She was neither widow nor mother: she only yearned for the dignity of a woman who had once belonged, somewhere, to somebody. She had belonged to no one, for she had never wanted chick nor child. Her idea of home had been any side-alley entrance and a pint of tinted gin. All she had ever striven for was small change left lying by strangers on North Clark Street bars; and any man's bottle at all.
On the Rolling Stones - You will walk out of the Amphitheatre after watching the Stones perform and suddenly the Chicago stockyards smell clean and good by comparison.
... Chicago divided your heart. Leaving you loving the joint for keeps. Yet knowing it never can love you.
Gripping her wrists, he pinned her tight to the vanity. “That sex as a weapon thing can only get you so far, Tess.”Wanna bet? “I’m not damaged, cowboy. I don’t have hang-ups about my body, I don’t use sex to mask my problems”—much—“and right now, if you don’t touch me in some very hot, very wet places, I might die.
New Rule: Don't name your kid after a ballpark. Cubs fans Paul and Teri Fields have named their newborn son Wrigley. Wrigley Fields. A child is supposed to be an independent individual, not a means of touting your own personal hobbies. At least that's what I've always taught my kids, Panama Red and Jacuzzi.
Knowing what she did to him made her feel powerful, just as knowing what he did to her made her feel weak.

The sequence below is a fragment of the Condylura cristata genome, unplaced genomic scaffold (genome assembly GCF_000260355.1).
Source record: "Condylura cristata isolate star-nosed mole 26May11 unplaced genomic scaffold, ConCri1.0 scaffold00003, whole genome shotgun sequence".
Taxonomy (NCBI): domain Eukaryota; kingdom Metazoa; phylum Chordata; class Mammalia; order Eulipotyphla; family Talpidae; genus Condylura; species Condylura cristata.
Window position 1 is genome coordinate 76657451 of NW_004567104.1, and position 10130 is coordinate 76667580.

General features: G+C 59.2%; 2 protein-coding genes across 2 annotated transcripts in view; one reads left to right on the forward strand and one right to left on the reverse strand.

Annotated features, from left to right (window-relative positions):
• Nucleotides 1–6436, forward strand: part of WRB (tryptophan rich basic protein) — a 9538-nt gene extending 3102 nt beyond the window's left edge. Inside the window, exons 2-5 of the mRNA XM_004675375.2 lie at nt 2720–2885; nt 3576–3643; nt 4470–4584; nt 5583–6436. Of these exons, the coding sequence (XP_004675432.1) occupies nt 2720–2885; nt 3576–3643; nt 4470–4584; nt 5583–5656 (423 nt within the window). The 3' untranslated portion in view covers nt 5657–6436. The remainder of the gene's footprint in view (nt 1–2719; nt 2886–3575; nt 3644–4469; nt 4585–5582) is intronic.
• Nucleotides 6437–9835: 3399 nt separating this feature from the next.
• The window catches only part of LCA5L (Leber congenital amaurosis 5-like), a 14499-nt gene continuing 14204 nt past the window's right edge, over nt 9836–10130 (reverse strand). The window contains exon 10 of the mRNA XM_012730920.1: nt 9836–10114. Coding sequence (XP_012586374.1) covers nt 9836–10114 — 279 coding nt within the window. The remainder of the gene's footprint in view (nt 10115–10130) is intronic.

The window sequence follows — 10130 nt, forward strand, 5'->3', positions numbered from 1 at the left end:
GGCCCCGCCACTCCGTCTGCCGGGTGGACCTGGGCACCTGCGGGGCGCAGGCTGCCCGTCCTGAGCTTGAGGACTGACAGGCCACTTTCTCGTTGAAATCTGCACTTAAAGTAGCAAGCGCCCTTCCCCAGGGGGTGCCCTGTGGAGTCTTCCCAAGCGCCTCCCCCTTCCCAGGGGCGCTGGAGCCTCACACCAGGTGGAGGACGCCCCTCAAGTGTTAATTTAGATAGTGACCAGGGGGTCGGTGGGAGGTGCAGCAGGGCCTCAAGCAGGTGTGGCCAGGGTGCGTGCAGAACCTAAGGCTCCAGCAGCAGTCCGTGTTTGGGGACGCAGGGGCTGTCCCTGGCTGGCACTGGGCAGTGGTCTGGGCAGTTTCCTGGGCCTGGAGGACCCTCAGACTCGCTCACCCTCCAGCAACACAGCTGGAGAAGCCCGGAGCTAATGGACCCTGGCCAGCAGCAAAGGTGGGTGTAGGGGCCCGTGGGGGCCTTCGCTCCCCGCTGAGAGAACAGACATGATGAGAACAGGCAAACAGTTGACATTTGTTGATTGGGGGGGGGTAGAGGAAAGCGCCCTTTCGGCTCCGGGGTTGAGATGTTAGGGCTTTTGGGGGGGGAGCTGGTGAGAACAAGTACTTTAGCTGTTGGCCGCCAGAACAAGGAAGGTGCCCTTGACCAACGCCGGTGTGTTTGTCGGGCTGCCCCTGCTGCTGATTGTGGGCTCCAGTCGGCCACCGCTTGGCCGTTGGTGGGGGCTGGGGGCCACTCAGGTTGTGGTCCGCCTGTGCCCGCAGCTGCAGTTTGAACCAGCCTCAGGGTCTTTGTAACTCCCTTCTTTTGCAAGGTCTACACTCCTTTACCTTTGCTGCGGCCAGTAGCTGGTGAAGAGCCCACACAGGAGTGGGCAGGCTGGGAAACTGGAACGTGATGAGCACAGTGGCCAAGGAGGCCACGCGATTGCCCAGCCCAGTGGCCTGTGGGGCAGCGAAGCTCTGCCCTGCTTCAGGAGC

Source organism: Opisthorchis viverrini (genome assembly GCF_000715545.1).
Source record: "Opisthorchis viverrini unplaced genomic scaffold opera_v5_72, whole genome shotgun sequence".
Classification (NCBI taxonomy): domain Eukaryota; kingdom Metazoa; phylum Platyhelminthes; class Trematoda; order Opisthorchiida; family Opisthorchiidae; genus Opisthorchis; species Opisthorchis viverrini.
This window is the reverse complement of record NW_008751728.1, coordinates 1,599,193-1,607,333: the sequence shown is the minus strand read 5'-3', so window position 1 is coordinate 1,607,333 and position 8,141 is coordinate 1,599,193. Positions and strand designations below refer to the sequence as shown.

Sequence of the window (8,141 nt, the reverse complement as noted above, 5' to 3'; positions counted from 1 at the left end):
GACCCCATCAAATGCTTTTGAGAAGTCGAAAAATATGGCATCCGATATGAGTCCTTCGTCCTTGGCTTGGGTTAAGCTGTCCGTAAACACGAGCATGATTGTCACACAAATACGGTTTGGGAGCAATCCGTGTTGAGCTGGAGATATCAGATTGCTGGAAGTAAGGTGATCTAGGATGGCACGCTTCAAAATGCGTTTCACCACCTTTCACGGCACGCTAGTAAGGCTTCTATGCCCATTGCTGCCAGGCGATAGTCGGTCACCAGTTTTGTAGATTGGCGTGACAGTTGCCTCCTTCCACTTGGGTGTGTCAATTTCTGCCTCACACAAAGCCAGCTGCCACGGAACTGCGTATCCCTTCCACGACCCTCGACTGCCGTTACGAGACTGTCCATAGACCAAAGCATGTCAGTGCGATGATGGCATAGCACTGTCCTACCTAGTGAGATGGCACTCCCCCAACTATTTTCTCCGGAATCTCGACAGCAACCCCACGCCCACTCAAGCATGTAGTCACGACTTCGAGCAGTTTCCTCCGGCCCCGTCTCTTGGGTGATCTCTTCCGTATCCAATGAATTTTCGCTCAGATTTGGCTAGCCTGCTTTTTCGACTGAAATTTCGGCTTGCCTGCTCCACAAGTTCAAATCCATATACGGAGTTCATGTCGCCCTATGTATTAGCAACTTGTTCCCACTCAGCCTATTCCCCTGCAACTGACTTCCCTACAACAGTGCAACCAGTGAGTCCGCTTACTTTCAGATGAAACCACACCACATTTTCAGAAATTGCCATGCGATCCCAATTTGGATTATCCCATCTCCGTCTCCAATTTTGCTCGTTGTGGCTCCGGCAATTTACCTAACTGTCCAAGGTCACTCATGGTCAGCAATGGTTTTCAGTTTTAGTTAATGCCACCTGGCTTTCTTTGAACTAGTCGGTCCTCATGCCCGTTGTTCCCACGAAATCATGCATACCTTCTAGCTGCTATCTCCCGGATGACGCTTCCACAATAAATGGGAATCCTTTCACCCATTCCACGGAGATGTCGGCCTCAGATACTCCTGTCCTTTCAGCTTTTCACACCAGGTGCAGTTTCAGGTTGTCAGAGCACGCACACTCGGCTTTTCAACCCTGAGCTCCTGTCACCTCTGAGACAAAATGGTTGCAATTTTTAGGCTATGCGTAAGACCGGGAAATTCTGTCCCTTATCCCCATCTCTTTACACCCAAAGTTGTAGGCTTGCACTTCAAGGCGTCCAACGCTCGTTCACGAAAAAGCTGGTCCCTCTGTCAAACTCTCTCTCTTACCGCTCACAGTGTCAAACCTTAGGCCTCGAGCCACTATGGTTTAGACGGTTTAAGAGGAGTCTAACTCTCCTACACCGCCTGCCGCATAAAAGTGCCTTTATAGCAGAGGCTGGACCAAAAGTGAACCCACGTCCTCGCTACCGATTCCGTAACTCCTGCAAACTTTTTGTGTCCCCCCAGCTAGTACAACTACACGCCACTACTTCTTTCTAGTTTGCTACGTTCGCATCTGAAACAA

That weekend the city blushed with a great heat wave but on Monday it rained, cooling the ache in the street’s burn.
I bet you think fellas are the ones to remember a girl -- don't you?He shook his head hurriedly, that he'd always thought that.Fellas have all the fun 'n she just sees one right after another, so it seems like HE'D remember her, better 'n SHE'D remember him, only it works the other way around. I ain't forgot one single fella, all these years. But I bet there ain't TWO 'd know me from a big of bananas this minute.
I am stone and steel of your sleeping numbers,I remember all you forget.I will die as many timesas you make me over again.
And as if by magic - and it may have been magic, for I believe America is the land of magic, and that we, we now past Americans, were once the magical people of it, waiting now to stand to some unguessable generation of the future as the nameless pre-Mycenaean tribes did to the Greeks, ready, at a word, each of us now, to flit piping through groves ungrown, our women ready to haunt as laminoe the rose-red ruins of Chicago and Indianapolis when they are little more than earthen mounds, when the heads of the trees are higher than the hundred-and-twenty-fifth floor - it seemed to me that I found myself in bed again, the old house swaying in silence as though it were moored to the universe by only the thread of smoke from the stove.
Take it all, all of it! Greg cried out. These things here...I've been making them better, fixing them. It doesn't matter...they don't matter. I've been here before. He paused to try to collect himself. It's my past, my present...these things-- He lifted a hand out to the objects around him. These things are me. Now whispering, Can't you see me?
The rig began shaking like caffeine withdrawal. --Opening sentence of THE FURY. The duct-taped Buick swam north on Rush Street, hunting whores like a lesser white shark. --First sentence of Chapter One, THE FURY
By the sound of things, you know nothing about mathematics.''You can put it like that. I'm utterly useless.''Useless is such a harsh word, you are merely... inexperienced. So I thought we could start at the beginning.''I'm not that stupid. I know how to add, subtract and multiply-''I don't mean that kind of beginning...